Looking at the table above in isolation, Mary might conclude that she should not pre-pay her loan and, instead, invest in the S&P 500.  However, as noted above, the S&P 500 returns are volatile or risky. That is, she will not earn the average return in every single year.  To try to get a view on how much risk she will take if she takes this approach, Mary asked me for some help.[10]  Because modeling future stock returns is very difficult, I chose to use historical returns to provide Mary some insights.  I downloaded the monthly prices of the S&P 500 from January 1951 to August 2018 from Yahoo finance.  I then created all of the possible five-year time series of S&P 500 prices to use as returns over the time Mary will make loan payments.  I explained to Mary that there are many flaws in this approach, but that it can help inform her decision nonetheless. The first risk metric I calculated is how much money would she lose if the stock market had the worst returns of any five-year period in the historical data.  I calculated that she could lose $3,592. The second and third metrics I calculated were the percentages of the time would she be better off investing in the index fund than if she (a) didn’t pre-pay her loan and invested the $10,000 in Treasuries or (b) pre-paid her loan today.  That is, out of all of the possible five-year periods, would the cash she had after she paid off her loan be greater than (a) $-451 or (b) 0[11]?  Using the historical returns on the S&P 500, she was better off investing in the S&P 500 than Treasuries 73% of the time and better of than pre-paying her loan 65% of the time.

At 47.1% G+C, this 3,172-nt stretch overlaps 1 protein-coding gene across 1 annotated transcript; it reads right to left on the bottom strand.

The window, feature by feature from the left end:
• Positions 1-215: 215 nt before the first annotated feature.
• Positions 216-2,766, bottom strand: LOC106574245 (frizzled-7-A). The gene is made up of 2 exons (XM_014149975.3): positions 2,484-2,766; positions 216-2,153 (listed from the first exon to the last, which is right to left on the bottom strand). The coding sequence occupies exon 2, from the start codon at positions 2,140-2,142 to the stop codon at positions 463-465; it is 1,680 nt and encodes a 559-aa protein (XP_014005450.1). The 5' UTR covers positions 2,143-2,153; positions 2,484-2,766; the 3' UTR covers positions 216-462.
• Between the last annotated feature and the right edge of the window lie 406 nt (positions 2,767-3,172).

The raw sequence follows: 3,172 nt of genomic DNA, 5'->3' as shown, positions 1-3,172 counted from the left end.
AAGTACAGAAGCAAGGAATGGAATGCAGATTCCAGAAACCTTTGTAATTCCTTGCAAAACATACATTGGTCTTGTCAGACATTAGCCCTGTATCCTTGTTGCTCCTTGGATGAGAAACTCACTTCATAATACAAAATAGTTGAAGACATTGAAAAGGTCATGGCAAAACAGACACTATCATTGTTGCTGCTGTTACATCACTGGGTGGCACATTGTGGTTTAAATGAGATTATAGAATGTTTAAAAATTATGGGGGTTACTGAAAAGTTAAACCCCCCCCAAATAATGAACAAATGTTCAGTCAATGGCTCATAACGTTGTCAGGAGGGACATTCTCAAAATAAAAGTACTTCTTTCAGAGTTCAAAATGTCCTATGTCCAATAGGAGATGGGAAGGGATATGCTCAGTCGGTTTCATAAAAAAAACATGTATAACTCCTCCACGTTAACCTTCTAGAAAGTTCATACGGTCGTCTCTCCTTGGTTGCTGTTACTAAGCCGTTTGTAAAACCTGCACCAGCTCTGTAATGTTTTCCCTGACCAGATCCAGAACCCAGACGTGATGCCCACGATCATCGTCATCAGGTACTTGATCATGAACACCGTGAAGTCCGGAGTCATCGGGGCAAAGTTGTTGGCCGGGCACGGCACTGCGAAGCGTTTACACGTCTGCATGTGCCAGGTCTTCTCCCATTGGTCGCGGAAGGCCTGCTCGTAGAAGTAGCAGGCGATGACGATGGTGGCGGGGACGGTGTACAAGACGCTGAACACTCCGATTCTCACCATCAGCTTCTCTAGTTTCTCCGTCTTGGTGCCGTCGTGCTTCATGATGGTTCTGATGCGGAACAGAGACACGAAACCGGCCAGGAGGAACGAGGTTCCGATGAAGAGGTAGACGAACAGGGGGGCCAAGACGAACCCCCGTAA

Other Options

Mary decided that $3,592 was too much to lose in the worst-case scenario.  She then considered pre-paying only a portion of her loan and investing the rest in the S&P 500 index fund.  To help her understand how much she might want to pre-pay, I repeated my analysis assuming she pre-paid of each of 25%, 50% and 75% of her balance. To put these results in perspective, I created a graph that showed the average amount of money that she would have (the x or horizonal axis) as compared to the least amount of money she would have, using the historical returns on the S&P 500 (the y or vertical axis).  Here’s my graph. There is a lot of information in this graph, as follows.